• Voices from the Gathering PlaceSault Ste. Marie: 1622 - present day

Die Stromschnellen von St Marie (The Rapids Of St Mary), Frank Buchser, 1868

By kind permission of the Kunsthaus Art Gallery, Zurich, Switzerland

This website was created by teacher Peter White for the Algoma District School Board

The First Nations people who called Bawating (Sault Ste. Marie) home when the Europeans arrived in the 1600s were the Anishnaabe. The oral history of the Anishnaabe tells that they once lived near the "Great Sea Water" and that they followed a sacred miigis or seashell until they reached Bawating.

What did Bawating (Sault Ste. Marie) look like before the European settlers came? Here are some paintings from the 1800s.







Here are paintings made of Anishnaabe people in the 1800s by artists from Europe.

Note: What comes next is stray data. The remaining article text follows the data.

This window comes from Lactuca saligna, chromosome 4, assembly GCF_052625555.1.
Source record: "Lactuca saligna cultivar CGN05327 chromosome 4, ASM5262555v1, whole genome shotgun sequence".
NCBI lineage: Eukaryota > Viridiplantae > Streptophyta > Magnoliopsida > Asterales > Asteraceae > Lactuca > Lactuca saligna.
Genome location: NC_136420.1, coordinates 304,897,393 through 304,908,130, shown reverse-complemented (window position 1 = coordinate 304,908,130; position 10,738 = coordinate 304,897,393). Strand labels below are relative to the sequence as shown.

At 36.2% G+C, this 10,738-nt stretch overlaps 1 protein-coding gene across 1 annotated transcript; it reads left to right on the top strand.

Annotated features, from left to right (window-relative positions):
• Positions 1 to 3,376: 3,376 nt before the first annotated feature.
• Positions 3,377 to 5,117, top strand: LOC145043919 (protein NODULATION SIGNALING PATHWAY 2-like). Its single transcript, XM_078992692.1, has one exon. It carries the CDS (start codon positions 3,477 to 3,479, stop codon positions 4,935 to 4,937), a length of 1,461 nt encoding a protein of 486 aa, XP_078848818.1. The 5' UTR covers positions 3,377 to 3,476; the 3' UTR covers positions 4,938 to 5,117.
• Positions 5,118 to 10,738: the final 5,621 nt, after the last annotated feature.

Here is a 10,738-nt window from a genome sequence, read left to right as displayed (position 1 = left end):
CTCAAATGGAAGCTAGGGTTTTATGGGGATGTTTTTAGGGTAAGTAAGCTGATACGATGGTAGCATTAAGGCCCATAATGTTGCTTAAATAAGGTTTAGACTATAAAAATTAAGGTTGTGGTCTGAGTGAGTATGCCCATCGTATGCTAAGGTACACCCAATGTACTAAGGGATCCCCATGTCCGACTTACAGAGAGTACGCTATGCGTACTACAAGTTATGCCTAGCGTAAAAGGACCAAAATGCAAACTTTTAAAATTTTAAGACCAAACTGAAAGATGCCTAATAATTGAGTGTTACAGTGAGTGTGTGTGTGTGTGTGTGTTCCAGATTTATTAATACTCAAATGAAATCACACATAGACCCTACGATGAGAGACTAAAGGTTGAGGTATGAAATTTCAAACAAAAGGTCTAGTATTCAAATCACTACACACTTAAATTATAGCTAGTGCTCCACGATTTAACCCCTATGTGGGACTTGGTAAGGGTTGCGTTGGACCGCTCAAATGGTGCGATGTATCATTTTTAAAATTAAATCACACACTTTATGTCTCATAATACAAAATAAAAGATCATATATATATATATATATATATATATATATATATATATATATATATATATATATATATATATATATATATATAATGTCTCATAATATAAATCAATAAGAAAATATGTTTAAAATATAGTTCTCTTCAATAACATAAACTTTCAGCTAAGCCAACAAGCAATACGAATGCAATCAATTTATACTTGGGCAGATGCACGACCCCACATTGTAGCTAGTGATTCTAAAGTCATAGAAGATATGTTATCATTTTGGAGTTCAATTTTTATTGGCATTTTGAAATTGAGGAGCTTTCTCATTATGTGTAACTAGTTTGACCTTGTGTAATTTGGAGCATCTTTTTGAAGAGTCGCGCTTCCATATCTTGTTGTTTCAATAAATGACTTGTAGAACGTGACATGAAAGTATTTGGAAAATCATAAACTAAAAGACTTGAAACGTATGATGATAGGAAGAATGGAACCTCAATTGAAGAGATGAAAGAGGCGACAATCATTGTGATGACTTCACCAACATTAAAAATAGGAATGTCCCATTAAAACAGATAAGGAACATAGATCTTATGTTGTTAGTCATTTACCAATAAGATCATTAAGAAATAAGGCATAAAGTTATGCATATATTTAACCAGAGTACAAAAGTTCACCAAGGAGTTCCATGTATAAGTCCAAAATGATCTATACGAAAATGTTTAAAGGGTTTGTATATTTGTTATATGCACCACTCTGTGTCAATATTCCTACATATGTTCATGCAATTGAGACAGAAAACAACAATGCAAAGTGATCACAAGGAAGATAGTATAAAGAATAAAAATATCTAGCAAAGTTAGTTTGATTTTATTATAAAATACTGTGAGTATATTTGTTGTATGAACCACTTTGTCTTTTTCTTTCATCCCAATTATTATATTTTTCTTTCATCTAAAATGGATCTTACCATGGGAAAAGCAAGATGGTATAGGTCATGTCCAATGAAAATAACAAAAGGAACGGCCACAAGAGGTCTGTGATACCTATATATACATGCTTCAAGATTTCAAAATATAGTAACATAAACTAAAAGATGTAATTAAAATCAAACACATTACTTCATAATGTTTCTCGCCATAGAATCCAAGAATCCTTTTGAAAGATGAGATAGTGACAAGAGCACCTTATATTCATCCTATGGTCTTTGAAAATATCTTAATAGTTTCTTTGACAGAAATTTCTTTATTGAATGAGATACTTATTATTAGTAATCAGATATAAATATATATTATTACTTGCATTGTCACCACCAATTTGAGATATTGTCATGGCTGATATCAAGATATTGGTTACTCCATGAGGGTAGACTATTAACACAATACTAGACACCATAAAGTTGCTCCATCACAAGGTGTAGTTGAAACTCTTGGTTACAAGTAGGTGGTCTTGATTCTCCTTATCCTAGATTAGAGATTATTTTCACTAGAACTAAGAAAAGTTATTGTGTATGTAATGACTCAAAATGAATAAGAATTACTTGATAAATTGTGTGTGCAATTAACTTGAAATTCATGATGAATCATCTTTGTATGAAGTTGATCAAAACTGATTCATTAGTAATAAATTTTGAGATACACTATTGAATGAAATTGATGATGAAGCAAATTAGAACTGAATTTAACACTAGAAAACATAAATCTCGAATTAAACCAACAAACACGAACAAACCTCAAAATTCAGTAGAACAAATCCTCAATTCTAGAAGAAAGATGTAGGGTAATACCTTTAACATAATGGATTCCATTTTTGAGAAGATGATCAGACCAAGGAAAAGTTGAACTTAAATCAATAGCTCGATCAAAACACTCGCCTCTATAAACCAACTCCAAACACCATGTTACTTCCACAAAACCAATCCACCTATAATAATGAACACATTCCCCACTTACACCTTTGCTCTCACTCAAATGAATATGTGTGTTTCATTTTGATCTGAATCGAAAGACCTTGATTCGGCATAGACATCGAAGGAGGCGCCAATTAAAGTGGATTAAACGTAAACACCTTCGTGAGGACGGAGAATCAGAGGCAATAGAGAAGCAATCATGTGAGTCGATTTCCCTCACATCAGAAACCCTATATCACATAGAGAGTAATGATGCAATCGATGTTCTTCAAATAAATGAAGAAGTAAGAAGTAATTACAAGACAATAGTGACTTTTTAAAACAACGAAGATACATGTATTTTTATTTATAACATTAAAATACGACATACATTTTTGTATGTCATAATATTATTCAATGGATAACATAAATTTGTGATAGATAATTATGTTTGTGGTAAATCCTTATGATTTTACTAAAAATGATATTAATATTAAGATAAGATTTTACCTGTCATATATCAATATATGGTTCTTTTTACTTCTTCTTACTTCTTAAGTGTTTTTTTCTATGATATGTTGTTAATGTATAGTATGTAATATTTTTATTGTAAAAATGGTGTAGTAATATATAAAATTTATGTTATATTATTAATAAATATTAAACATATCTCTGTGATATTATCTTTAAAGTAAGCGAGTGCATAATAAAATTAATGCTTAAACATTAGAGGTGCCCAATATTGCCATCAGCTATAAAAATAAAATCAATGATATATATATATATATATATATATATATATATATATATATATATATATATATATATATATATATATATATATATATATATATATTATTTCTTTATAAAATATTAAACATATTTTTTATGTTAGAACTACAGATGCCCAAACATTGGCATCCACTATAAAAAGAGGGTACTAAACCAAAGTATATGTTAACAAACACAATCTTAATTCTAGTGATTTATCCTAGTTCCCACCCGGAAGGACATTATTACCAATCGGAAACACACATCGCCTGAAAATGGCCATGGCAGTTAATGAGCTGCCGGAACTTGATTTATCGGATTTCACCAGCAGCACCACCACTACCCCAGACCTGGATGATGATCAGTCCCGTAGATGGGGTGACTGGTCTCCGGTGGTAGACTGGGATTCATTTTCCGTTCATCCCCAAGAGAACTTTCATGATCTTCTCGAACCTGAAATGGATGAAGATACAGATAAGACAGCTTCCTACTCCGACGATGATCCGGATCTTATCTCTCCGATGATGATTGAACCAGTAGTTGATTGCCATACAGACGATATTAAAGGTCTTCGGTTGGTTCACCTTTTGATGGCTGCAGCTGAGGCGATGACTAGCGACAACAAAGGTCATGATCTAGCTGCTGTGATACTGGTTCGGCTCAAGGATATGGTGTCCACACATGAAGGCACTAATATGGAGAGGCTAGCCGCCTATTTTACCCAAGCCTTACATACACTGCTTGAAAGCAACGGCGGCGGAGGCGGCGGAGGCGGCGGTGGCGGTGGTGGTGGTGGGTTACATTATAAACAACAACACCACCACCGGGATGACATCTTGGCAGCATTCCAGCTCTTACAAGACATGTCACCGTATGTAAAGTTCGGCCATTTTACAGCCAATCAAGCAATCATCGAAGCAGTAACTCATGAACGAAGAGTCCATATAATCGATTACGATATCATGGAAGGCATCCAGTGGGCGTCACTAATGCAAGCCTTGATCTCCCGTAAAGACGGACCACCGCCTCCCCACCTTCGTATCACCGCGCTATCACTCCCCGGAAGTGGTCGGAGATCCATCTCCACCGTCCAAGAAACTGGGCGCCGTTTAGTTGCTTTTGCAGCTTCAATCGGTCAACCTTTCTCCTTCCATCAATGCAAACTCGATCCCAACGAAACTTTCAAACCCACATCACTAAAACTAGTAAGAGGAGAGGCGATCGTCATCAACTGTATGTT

It is a treasure to have the images above that show Anishnaabe life from the 1800s at Bawating. But we must ask if the European paintings depict life as the Anishnaabe experienced it? How do you think they saw themselves? How did they see the world? Here are some examples.

Here is what some of the Anishnaabe leaders and elders of Bawating (Sault Ste. Marie) look like today.

The Anishnaabe

The Anishnaabe today

How the Europeans saw the Anishnaabe

How the Anishnaabe saw the world

Bawating before the settlers


Photo credit: Blogspot.com

Norval Morrisseau, "Migration" 1973 Anishnawbek 1873 ROM2005_4064_1

This is what the  Anishnaabe migration looks like  on google view. Where do you think the starting point and end point are? Do you think any of those map names existed when they made their journey? Where is Sault Ste. Marie on this map?



The Anishnaabe elder Nokomis has said that the lines indicate that there is a relationship between the things connected. The lines show the direct relationship between the human and animal world.


What do the red lines connect in the painting?